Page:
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Memento : Issue 17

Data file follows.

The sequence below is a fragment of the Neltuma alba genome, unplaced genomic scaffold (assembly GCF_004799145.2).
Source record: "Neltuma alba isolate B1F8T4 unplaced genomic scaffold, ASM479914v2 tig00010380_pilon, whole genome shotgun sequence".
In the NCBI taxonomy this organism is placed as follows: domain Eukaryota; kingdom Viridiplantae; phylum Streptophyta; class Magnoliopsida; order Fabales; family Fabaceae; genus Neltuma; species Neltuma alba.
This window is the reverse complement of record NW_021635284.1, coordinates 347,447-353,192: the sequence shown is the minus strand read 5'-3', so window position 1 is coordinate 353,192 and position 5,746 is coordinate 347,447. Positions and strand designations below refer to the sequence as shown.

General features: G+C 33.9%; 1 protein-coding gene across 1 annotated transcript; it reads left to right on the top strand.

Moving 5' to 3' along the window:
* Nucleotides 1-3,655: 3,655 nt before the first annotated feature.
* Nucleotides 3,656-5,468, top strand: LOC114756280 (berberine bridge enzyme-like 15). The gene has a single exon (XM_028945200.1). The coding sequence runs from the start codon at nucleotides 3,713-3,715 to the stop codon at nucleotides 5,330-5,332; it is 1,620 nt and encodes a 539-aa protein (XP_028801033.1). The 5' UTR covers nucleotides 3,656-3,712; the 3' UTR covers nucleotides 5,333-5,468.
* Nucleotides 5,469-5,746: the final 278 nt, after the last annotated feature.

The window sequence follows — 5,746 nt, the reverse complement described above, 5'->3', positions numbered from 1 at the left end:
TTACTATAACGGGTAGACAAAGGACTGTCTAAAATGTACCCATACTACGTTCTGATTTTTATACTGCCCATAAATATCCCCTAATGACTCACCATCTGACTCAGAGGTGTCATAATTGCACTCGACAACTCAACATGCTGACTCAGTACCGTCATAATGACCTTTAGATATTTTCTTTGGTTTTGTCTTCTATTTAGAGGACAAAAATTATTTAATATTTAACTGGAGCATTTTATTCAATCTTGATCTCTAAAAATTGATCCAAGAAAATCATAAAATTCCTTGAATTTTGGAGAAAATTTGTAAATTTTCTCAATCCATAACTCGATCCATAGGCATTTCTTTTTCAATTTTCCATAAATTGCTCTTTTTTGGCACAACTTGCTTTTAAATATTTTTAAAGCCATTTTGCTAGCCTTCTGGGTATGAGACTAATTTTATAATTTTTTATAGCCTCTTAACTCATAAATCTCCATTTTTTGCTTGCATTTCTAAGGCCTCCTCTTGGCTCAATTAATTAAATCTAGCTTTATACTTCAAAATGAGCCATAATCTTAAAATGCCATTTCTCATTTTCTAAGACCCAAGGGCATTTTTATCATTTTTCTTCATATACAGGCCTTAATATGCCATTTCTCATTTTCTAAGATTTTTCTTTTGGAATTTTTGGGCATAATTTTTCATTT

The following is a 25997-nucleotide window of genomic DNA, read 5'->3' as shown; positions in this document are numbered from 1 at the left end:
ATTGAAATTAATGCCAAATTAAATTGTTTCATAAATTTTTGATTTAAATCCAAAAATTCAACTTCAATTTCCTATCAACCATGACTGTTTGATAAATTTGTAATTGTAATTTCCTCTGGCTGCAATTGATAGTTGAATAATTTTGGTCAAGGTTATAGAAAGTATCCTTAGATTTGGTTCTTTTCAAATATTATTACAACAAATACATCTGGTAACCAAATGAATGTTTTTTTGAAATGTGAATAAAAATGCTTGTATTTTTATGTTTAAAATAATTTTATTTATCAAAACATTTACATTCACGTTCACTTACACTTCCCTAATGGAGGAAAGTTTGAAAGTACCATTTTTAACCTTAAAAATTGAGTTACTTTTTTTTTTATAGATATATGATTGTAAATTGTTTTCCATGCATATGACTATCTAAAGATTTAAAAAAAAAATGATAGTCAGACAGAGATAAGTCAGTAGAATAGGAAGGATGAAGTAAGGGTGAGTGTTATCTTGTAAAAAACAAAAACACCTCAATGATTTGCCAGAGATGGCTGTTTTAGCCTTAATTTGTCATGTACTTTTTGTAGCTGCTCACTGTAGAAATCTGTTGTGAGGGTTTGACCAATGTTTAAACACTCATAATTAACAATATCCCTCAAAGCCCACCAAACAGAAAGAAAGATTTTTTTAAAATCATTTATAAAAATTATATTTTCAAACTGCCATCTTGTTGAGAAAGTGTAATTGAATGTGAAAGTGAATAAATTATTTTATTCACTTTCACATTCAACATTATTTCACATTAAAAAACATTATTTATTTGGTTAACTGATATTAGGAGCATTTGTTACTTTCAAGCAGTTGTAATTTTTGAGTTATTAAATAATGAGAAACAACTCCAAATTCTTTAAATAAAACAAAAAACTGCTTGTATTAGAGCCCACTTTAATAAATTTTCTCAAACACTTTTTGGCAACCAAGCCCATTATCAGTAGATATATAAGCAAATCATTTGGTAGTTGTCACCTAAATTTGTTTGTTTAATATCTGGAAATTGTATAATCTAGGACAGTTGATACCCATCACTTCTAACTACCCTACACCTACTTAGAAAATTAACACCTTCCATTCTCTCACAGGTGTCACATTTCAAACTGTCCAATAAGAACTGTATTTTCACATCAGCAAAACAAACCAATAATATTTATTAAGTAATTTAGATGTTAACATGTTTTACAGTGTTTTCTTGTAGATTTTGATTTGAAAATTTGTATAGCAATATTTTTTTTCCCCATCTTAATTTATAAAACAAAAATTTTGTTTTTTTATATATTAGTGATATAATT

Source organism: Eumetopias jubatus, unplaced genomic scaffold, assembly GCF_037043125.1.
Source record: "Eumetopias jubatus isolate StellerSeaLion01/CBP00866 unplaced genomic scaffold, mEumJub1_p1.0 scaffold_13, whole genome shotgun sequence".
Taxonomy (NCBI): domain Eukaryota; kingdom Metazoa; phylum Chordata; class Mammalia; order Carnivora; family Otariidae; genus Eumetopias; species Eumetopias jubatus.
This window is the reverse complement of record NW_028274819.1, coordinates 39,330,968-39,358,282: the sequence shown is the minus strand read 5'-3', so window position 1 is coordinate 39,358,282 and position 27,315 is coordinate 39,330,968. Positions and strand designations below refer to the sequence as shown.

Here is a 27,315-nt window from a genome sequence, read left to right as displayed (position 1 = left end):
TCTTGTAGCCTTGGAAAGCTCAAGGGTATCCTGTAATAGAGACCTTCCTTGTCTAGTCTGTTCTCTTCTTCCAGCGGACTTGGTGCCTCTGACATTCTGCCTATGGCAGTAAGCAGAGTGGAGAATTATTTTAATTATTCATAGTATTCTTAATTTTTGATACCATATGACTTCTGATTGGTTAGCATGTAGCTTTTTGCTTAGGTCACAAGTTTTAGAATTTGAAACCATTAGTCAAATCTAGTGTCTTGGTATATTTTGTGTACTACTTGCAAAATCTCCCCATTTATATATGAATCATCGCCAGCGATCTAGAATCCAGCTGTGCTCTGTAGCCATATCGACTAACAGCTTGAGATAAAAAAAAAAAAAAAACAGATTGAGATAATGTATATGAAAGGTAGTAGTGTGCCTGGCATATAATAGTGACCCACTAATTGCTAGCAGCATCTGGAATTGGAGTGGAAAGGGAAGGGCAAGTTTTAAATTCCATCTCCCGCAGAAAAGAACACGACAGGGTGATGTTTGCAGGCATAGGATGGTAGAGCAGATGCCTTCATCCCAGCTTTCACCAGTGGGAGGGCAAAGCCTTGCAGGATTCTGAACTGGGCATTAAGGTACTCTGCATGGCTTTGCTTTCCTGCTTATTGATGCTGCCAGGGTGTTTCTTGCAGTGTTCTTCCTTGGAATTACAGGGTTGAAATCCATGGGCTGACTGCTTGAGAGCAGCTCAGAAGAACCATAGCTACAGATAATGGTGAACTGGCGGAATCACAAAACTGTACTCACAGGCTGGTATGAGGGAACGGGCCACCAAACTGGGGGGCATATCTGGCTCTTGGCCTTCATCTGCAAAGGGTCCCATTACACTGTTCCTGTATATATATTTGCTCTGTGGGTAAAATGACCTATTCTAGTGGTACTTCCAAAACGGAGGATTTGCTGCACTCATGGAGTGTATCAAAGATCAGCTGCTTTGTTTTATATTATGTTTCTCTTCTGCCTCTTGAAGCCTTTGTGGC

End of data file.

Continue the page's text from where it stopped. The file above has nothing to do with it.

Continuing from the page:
may 2001 memento 15 In fifty years time, or perhaps even just five, how will researchers or anyone who needs to know what was published on a government website be able to find the information? Will it be lost in cyberspace? Not if our latest recordkeeping guidelines on archiving websites are implemented by government agencies. Archiving Web Resources: Guidelines for Keeping Records of Web- based Activity in the Commonwealth Government offers practical advice on how to keep archival copies of websites. The same fundamentals that apply to paper-based recordkeeping apply to websites and other electronic records. These include developing clear policies, determining requirements for records, capturing and maintaining records, applying metadata, formulating a records preservation plan, and assigning and documenting responsibilities. The guidelines encourage recordkeepers in government agencies to assess their needs and select the right technological options to capture and maintain their web resources. They also provide advice on how to store and preserve websites, while dealing with technological obsolescence, access and security issues, and varying environmental conditions. Capturing records of web- based activity over time will help agencies ensure that they are accountable to Parliament and the public, retain their corporate memory and meet legal obligations. Doing so will also preserve a vital part of the documentary record of Australia. The guidelines are a companion document to our policy statement on archiving web-based resources, released last March. Both documents appear on our website under 'Recordkeeping' at www.naa.gov.au. This popular annual event was held on 1 April in our Canberra building as part of the ACT Heritage Festival celebrations. The usually hushed tones of the reading room were set aside for the day as visitors swarmed to display stands of the Heraldry and Genealogy Society of Canberra, the Canberra Museum and Gallery, the Canberra and District Historical Society and businesses catering to family historians. Our reference staff were there to help visitors surf our website and use the RecordSearch database to locate family history information. Many much loved family records were brought to the conservation clinic for advice on preservation and storage, and a talk by our conservator Ian Batterham on caring for family records was well attended. Guided tours of our new exhibitions Wine! An Australian Social History and Charters of Our Nation were very popular. By day's end over 800 visitors had listened to talks about family history records held by the Archives, participated in a lively discussion with genealogist Nick Vine Hall on the retention of the 2001 census records, and met ABC radio personality Alex Sloan, whose Sunday morning program was broadcast from the Archives. If you missed it this year, look out for our next Family History Fair in April 2002! All the fun of the fair N Were you at the Family History Fair this year? Alex Sloan from 666 ABC Canberra broadcast her radio show live from the Family History Fair held at the Archives in April. June Penny from the Heraldry and Genealogical Society of Canberra was one of her guests on the show.